The International Criminal Court (ICC) released a statement on Nov. 17 saying it received a referral from Bangladesh, Bolivia, Comoros, Djibouti and South Africa regarding the Situation in the State of Palestine. ICC prosecutor Karim AA Khan KC affirmed that an investigation is currently ongoing with its own dedicated team. The five countries made the ICC referral in accordance with their powers under the Rome Statute. All five of the referring countries are party to the Rome Statute, as is the State of Palestine; Israel is not.
Within just five years, the Amazon rainforest could lose half the total forest cover that it lost in the first 20 years of this century, a recent study has revealed. Deforestation rates continue to accelerate in nearly all of the nine Amazonian countries, but especially in Brazil, Bolivia, Peru and Colombia—mostly due to road development, agricultural expansion and mining.
The International Court of Justice (ICJ) Dec. 1 delivered its judgment in a water dispute between Chile and Bolivia. In the case formally referred to as the Dispute over the Status and Use of the Waters of the Silala, the court found that the Río Silala is governed by international law, meaning that Bolivia cannot assert complete control over the waterway, and that Chile is entitled to the "equitable and reasonable use" of its waters. The court further found that Chile is not responsible for compensating Bolivia for its past use of the Silala's waters.
In Episode 151 of the CounterVortex podcast, Bill Weinberg notes a tellingly ironic juxtaposition of simultaneous news stories: the COP27 global climate summit in Egypt and the World Cup games in Qatar—where mega-scale stadium air-conditioning betrays the fundamental unseriousness of our civilization in addressing the impending climate apocalypse. The COP27 agreement for a "loss and damage" fund stops short of demands for climate reparations—a critical question for island nations that stand to disappear beneath the waves, flood-devastated Pakistan, and indigenous peoples of the fire-ravaged Bolivian Amazon. Petro powers like Russia and Saudi Arabia formed a bloc to bar any progress on limiting further expansion of oil and gas exploitation, while the Ukrainian delegation called for a boycott of Moscow's hydrocarbons, and pointed to the massive ecological toll of Russia's war of aggression. Meanwhile, the world population reached 8 billion, providing an excuse for groups like PopulationMatters to proffer the Malthusian fallacy even as the rate of population growth is actually slowing. Worldwide indigenous and peasant resistance to hydrocarbon exploitation points to a revolutionary response to the crisis.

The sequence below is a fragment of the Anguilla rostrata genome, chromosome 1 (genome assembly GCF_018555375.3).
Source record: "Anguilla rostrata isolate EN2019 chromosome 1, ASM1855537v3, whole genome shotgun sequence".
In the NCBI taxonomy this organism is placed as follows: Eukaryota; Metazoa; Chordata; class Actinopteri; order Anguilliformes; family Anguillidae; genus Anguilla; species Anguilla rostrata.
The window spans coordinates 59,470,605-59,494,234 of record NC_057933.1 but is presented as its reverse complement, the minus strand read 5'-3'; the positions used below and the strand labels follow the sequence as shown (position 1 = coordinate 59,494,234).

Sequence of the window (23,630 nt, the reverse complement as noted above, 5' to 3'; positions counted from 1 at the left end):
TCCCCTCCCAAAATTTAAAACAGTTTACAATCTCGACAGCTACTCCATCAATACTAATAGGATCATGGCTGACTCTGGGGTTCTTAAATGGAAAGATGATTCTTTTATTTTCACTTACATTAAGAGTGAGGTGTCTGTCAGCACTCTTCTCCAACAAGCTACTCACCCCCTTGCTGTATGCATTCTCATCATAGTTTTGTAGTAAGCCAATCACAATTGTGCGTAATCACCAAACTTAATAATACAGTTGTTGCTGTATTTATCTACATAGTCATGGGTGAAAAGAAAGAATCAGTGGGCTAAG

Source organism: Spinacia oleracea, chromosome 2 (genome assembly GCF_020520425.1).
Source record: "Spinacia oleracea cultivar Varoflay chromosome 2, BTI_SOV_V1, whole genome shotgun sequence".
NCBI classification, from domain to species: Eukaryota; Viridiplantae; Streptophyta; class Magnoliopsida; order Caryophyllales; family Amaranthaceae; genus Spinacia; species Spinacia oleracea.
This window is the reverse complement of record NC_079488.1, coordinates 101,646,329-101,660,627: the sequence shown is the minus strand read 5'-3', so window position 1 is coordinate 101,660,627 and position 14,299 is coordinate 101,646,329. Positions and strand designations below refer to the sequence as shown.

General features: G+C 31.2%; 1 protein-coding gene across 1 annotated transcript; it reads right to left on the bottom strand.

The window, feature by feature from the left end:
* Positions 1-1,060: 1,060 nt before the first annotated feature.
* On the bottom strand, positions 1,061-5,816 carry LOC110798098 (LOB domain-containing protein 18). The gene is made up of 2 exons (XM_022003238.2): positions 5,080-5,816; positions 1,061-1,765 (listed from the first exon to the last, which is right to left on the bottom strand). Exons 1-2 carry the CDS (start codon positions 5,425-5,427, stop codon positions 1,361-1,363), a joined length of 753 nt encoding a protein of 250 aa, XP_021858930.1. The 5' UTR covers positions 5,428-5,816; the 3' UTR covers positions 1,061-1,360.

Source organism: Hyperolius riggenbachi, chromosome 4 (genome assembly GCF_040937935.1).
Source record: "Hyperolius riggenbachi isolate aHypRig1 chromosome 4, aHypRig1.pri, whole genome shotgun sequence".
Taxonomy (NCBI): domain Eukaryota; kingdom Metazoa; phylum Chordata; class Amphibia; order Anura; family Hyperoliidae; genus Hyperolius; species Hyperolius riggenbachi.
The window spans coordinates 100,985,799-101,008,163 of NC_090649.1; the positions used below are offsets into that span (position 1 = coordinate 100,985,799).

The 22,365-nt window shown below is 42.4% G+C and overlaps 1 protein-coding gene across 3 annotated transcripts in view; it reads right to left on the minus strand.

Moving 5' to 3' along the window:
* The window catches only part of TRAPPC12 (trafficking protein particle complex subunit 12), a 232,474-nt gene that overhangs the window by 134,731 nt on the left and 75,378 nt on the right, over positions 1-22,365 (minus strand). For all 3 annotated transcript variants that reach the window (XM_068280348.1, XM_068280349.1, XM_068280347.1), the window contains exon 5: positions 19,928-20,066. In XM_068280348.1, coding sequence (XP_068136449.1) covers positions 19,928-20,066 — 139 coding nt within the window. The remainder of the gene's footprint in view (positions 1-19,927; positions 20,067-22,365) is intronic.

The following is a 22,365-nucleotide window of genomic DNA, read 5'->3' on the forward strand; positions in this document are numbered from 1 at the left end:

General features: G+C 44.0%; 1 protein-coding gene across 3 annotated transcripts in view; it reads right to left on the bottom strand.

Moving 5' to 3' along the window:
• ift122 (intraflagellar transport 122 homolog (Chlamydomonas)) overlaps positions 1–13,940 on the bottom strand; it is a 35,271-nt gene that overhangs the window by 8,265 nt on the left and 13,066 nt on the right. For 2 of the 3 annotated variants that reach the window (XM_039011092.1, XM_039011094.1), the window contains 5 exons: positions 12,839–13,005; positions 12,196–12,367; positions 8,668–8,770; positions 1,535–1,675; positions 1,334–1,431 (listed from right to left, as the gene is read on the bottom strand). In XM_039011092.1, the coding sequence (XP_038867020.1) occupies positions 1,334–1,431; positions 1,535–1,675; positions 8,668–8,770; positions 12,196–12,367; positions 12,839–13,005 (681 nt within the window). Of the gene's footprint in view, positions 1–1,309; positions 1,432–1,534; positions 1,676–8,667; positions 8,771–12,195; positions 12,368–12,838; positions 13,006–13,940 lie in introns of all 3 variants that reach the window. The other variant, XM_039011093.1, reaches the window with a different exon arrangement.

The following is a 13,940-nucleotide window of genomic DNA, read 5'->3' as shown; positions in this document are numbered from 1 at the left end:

Bolivia's eastern lowland city of Santa Cruz has been rocked by roadblocks and street clashes since an indefinite paro (civil strike) was called by right-wing opposition groups Oct. 22. With the open support Santa Cruz departmental governor Fernando Camacho, strikers are demanding that a new census be held next year rather than in 2024, as is currently scheduled. The last census was in 2012, and the region's population has swelled with an influx of migrants since then. At issue is greater funding for the department, and more slated congressional seats ahead of the 2025 elections.
The pro-government Pact of Unity and Bolivian Workers' Central (COB), the Andean country's largest trade union federation, held a "March for Democracy" in La Paz on Aug. 25 to oppose what they called "destabilization" attempts and demonstrate their support for President Luis Arce. Thousands marched from the outlying working-class city of El Alto to Plaza Mayor de San Francisco in La Paz, where a mass rally was held. COB leader Juan Carlos Huarachi told the crowd: "All over the world, capitalism wants to destabilize progressive governments that protect the wealth of nations. Meanwhile, the oligarchies play into the Empire's game." (TeleSur, Telesur, EFE)
The UN Human Rights Council (HRC) on March 4 adopted a resolution to establish an Independent International Commission of Inquiry to investigate charges of gross violations by Russian forces in Ukraine. After holding a moment of silence for Ukrainian victims, HRC members passed the resolution overwhelmingly, in a 32–2 vote. Among the 32 countries voting in favor of the resolution were France, Germany, Japan, Mexico, Ukraine, the UK, and the US. The only two countries voting against were Russia and Eritrea. Several other countries, including Bolivia, Cameroon, China, and Cuba, abstained.
Proclaiming that "change is coming," Pedro Castillo, a left-populist political outsider and former school teacher, was sworn in as Peru's new president on July 28—the bicentennial of the country's independence from Spain. The following day, a second symbolic inauguration ceremony was held at the Battlefield of Ayacucho, site of the 1824 battle that secured Peru's independence and put an end of Spanish colonialism in South America. (TeleSur, Reuters)